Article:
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(May 24, 2001, Gazette)

The Phenomenon of Singing
International Symposium III

For information about Festival 500, see

Festival 500 choir
Festival 500 in cooperation with Memorial University of Newfoundland will host Symposium III, an integral academic component of the festival from June 28 to
July 1. The purpose of the symposium is to gather international expertise, provide a forum for interdisciplinary academic discussion and the dissemination of research, and to generate further knowledge relating to the phenomenon of  singing. Symposium III takes place at Memorial’s School of Music.

A truly international flavour will predominate Symposium III. In addition to invited guest speakers, selected papers representative of on-going research in countries such as England, Austria, Sweden, Brazil, India, Finland, United States and Canada will be presented. Presentations speak to focus areas including cultural, sociological, historical, pedagogical, compositional and artistic aspects of singing. A special theme of Symposium III will be mentorship and its role in the ongoing production of music. The special cultural emphasis for Festival 500 2001 will be the music of Scandinavia.This is in recognition of Newfoundland’s recent celebration of our 1000-year anniversary of the Viking’s arrival in North America.

For more information about the schedule of events click here
Festival 500 schedule

Symposium III is part of a larger international choral festival that takes place in St. John’s, Newfoundland. Immediately following the symposium, there is an eight day choral festival that welcomes individual singers and conductors to come and participate in music making and learning. You can hear our guest vocal ensembles (The Real Group, Rajaton and The Elmer Iseler Singers) and invited choirs from South Africa, Poland, Czech Republic, Finland, Sweden, Brazil, England, United States and Canada. You can attend workshops led by choral experts such as Erkki Pohjola, Richard Gill, Stephen Hatfield, Nancy Telfer, Horace Clarence Boyer and Lydia Adams. The public can attend the opening ceremonies and sing in the Massed Adult Project in the grande finale concert under conductor Sir David Willcocks. And perhaps best of all, you can attend the big party at the end of the week.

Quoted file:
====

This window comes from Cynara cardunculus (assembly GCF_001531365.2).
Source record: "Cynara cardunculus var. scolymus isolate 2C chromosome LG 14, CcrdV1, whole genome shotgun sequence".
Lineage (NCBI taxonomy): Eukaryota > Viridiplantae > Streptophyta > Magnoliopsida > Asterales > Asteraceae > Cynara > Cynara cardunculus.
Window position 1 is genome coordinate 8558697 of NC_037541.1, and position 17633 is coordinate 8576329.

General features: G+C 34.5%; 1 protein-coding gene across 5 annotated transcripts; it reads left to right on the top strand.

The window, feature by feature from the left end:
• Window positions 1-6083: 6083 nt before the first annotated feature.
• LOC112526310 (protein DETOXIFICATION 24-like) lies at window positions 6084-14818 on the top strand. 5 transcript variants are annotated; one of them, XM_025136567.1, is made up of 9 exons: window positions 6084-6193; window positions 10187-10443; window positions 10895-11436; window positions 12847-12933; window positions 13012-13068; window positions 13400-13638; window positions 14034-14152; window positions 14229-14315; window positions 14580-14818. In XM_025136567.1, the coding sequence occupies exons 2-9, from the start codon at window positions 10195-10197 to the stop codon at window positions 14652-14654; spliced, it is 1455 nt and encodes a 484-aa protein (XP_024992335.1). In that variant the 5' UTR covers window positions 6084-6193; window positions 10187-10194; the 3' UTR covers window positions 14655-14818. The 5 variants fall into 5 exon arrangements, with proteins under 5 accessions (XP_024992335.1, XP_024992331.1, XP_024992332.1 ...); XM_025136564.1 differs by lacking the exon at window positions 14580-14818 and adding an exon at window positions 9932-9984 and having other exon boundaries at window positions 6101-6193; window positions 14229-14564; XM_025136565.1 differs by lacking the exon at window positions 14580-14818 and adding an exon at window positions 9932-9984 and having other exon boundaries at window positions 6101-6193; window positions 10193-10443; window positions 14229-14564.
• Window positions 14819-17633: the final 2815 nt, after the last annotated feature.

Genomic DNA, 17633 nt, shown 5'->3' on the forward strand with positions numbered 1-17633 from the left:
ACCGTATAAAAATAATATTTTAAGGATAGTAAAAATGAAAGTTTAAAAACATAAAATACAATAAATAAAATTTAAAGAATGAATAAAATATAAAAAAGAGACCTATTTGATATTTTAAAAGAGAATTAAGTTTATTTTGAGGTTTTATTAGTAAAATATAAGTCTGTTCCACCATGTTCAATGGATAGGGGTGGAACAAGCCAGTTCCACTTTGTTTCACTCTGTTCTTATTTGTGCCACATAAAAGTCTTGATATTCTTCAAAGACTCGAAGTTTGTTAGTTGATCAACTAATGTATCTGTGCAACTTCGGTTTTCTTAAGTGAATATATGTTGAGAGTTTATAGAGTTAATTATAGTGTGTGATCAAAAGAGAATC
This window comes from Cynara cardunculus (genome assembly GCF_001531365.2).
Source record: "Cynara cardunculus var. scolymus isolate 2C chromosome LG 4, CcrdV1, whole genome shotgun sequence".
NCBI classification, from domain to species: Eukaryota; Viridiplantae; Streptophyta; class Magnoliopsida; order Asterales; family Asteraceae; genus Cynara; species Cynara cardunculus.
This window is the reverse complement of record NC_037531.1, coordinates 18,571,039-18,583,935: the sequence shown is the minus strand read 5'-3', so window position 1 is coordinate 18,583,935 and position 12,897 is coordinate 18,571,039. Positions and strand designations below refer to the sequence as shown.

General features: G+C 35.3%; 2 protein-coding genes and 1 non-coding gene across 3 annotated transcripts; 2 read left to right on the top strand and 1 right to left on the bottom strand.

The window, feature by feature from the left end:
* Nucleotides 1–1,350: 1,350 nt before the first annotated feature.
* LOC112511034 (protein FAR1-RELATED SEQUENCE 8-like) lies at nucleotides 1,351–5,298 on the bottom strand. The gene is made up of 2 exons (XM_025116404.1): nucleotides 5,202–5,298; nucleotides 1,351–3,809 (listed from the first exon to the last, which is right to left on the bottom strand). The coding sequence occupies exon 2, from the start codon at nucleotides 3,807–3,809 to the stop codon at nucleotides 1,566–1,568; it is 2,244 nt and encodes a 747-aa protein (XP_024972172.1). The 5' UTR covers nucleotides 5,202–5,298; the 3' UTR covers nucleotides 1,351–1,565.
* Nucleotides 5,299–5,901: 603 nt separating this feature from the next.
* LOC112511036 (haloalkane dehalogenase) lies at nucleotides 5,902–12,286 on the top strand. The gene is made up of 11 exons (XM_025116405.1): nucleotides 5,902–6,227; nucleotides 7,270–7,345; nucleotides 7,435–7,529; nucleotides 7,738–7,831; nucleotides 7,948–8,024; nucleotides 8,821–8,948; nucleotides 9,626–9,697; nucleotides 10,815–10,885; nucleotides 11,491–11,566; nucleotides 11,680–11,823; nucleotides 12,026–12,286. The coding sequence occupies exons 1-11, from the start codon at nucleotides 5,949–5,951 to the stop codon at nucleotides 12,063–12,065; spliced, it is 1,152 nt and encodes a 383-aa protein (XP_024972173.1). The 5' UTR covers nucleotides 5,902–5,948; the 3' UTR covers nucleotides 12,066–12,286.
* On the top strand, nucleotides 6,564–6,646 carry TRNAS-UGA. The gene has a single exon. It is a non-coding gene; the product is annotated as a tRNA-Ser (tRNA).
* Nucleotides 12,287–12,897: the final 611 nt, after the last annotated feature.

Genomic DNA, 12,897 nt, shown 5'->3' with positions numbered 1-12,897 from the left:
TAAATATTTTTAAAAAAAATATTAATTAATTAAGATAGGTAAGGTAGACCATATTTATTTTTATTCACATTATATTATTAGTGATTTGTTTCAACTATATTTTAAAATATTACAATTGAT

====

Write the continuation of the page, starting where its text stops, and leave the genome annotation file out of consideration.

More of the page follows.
For further information, contact Dr. Andrea Rose at 737-7602, e-mail; Ki Adams at 737-3415, e-mail; or check the Web at

For more information about Festival 500, see

Invited Guest Speakers

Horace Clarence Boyer — USA
Horace Clarence Boyer has performed gospel and jazz music throughout the United States and abroard. He is a researcher of African American vocal music, has published over 40 journal articles and is the author of How Sweet the Sound: The Golden Age of Gospel. Mr. Boyer was selected as curator of musical instruments at the National Museum of American History, Smithsonian Institute, from 1985 to 1987, during which time he served as the United Negro College Fund Distinguished Scholar-at-Large and directed the famed Fisk Jubilee Singers.

Libby Larsen — USA